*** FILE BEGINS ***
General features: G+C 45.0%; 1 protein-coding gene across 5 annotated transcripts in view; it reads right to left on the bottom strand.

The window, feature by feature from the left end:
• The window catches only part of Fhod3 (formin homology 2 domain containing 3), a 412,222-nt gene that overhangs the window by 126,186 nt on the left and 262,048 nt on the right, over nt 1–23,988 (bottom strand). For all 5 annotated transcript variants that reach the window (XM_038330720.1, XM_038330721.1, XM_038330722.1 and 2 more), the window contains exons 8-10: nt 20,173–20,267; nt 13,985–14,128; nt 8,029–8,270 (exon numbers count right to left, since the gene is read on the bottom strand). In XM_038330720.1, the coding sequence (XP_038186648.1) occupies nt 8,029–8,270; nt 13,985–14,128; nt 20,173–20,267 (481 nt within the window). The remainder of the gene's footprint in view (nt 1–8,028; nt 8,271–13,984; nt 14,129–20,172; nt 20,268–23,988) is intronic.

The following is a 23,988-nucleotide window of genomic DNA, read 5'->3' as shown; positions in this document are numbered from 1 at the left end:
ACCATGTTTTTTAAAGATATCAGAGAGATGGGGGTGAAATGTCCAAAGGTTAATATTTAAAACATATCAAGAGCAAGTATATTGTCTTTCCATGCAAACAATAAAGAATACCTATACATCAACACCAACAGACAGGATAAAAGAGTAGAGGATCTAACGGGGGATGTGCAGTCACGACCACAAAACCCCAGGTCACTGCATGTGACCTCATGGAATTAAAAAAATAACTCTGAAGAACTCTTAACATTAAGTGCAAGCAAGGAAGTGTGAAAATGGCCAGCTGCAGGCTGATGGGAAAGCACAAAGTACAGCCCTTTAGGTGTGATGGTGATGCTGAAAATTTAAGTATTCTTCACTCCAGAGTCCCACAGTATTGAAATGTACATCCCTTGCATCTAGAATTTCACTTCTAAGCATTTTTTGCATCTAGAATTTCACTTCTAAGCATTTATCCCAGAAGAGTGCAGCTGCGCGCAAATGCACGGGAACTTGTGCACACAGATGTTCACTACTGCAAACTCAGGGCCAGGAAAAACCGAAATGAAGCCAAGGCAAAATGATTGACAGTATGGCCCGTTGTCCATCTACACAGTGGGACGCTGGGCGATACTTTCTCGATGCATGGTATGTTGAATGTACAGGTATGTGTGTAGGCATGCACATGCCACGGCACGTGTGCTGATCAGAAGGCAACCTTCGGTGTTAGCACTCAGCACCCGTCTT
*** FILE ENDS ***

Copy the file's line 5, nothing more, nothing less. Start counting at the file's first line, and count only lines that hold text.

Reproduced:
ACCATGTTTTTTAAAGATATCAGAGAGATGGGGGTGAAATGTCCAAAGGTTAATATTTAAAACATATCAAGAGCAAGTATATTGTCTTTCCATGCAAACAATAAAGAATACCTATACATCAACACCAACAGACAGGATAAAAGAGTAGAGGATCTAACGGGGGATGTGCAGTCACGACCACAAAACCCCAGGTCACTGCATGTGACCTCATGGAATTAAAAAAATAACTCTGAAGAACTCTTAACATTAAGTGCAAGCAAGGAAGTGTGAAAATGGCCAGCTGCAGGCTGATGGGAAAGCACAAAGTACAGCCCTTTAGGTGTGATGGTGATGCTGAAAATTTAAGTATTCTTCACTCCAGAGTCCCACAGTATTGAAATGTACATCCCTTGCATCTAGAATTTCACTTCTAAGCATTTTTTGCATCTAGAATTTCACTTCTAAGCATTTATCCCAGAAGAGTGCAGCTGCGCGCAAATGCACGGGAACTTGTGCACACAGATGTTCACTACTGCAAACTCAGGGCCAGGAAAAACCGAAATGAAGCCAAGGCAAAATGATTGACAGTATGGCCCGTTGTCCATCTACACAGTGGGACGCTGGGCGATACTTTCTCGATGCATGGTATGTTGAATGTACAGGTATGTGTGTAGGCATGCACATGCCACGGCACGTGTGCTGATCAGAAGGCAACCTTCGGTGTTAGCACTCAGCACCCGTCTT